4) As you are confronted with any compulsive habit like your raging desire to eat that candy bar, light up, blow your cool (or whatever) pause and take a breath. Calm down and bring your mind back to your body. You know… that mindfulness, be present, thingy. Make the better choice, just in that moment. The present is the only moment you have. Don’t look over your shoulder at your history and what you have or have not done. Don’t look ahead, confuse things, and self-sabotage. Stay present and make the best decision NOW. If your decision is not in line with your vision of perfection, so what? Don’t beat yourself up (that’s what you have friends and relatives for), but having the vision of perfection will bring you closer and closer to better choices as you stay on track.

5) Pain can be your friend. Wear a loosely fitting rubber band on either wrist and pluck it in those moments when you feel like you’re going to cave in to the compulsive habit, the temptation. Urges peak in about 20 seconds. If you can distract yourself (and pain is a great distracter) it will be easier to move to another choice or activity. If you’re not doing a great job of distracting yourself mentally, a little pluck on the rubber band will usually do the trick as you refocus on the next best decision. A little extra possibility is that creating the association of pain with that of your obsession can be a trigger in your brain that when your obsession starts getting stronger, the brain will release less of the neurotransmitters dopamine and oxytocin (good feelings) and produce more cortisol (bad feelings). We make decisions bio-chemically not psychologically. Our initial impulse happens and then the justification takes over. In a small way, associate your compulsion with a little discomfort, not just guilt.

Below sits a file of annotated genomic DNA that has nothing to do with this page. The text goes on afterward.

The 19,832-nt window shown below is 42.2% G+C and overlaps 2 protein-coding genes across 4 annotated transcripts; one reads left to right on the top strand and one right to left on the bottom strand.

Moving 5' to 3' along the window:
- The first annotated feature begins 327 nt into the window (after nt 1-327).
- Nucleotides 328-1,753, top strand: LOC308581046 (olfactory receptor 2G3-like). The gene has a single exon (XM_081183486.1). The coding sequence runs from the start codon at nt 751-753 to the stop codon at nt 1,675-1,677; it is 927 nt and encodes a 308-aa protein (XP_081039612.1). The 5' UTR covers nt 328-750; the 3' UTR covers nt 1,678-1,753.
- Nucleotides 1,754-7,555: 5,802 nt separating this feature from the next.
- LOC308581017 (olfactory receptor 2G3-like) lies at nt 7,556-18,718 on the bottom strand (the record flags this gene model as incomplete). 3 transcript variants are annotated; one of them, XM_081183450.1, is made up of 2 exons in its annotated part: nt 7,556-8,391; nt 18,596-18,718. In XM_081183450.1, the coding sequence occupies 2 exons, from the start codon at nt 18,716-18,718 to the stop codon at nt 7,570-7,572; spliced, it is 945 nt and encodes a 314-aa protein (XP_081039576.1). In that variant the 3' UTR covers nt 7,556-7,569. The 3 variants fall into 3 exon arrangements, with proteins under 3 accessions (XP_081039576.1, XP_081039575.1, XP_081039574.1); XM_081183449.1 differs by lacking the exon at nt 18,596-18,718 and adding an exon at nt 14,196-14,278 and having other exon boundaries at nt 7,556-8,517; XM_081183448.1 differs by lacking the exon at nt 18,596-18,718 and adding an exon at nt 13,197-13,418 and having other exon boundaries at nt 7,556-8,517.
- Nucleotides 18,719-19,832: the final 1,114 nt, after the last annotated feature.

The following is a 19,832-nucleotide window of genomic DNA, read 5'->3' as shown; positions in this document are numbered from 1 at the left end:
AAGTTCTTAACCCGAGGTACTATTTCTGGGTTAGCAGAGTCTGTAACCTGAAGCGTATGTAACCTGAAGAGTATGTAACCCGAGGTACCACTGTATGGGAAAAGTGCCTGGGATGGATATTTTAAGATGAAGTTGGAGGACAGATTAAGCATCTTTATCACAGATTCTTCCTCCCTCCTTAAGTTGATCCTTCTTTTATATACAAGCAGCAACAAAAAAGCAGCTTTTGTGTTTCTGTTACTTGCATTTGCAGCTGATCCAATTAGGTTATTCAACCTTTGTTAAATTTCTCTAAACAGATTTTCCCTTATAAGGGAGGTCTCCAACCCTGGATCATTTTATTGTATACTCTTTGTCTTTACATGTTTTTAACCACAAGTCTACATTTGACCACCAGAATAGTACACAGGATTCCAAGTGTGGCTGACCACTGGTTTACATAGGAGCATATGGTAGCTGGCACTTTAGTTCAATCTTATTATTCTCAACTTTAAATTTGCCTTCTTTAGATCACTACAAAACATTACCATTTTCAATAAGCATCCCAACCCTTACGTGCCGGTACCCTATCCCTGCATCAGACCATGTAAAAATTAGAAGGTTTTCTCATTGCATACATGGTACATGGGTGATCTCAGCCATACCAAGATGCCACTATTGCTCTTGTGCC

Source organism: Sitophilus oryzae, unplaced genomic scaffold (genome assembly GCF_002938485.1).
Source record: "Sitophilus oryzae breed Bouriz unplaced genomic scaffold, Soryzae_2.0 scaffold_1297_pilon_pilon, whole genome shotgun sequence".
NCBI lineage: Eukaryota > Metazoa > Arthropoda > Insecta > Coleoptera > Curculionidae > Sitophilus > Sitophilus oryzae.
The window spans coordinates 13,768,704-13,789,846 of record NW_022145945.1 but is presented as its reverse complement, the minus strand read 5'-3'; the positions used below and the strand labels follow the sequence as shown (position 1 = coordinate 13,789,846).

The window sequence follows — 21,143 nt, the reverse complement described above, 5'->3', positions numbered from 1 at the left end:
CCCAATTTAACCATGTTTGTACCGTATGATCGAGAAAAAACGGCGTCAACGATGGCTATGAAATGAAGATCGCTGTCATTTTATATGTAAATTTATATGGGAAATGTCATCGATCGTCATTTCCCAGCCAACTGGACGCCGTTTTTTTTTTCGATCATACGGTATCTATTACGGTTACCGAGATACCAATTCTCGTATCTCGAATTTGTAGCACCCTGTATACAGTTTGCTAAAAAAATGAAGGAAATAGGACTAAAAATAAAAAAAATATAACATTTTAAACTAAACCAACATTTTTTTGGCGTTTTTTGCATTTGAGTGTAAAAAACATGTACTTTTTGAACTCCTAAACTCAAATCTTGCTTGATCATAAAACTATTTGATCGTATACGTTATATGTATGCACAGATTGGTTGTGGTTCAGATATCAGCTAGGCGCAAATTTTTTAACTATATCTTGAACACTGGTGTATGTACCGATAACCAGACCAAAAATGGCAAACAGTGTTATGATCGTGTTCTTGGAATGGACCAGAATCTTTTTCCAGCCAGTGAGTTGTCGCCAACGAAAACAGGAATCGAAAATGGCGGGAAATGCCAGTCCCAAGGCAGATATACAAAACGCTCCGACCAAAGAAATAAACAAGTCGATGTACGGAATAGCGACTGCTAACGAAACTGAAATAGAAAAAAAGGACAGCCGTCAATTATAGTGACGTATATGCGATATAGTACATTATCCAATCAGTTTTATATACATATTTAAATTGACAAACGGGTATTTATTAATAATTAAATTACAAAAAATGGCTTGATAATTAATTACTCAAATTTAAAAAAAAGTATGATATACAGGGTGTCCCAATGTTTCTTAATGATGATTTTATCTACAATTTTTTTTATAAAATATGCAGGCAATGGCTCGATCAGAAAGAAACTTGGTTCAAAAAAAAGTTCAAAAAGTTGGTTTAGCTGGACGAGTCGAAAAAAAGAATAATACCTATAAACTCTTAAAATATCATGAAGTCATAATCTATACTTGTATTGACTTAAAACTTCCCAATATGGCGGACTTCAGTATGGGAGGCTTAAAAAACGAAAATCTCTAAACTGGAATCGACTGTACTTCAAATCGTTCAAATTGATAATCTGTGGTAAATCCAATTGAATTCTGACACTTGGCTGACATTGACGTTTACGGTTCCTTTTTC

6) When you make the better choice, pause and give yourself a positive recognition. We focus on so much that ranges from neutral to negative. So, take a moment to reinforce that good choice you’ve just made. You’ll eventually make changes not because you want to, or need to, or have to, but because it feels good.

7) Self-hypnosis will speed up the learning process (being a non smoker, enjoying prospecting, making better eating choices, becoming calm and relaxed in typical pressure situations, etc.) 2X5 times faster than not using it. See the change in your mind that you want to create. Thoughts are things. Learn to deeply relax at will. In that less noisy state of mind, the suggestions, visuals and feelings you reinforce, make deeper neurological impressions for easier and faster changes. You’re actually rewiring your brain!

Getting rid of compulsive habits, improving performance, changing habits and attitudes or developing focus doesn’t have to be as difficult as most make it out to be.

The hard or easy of it is your choice.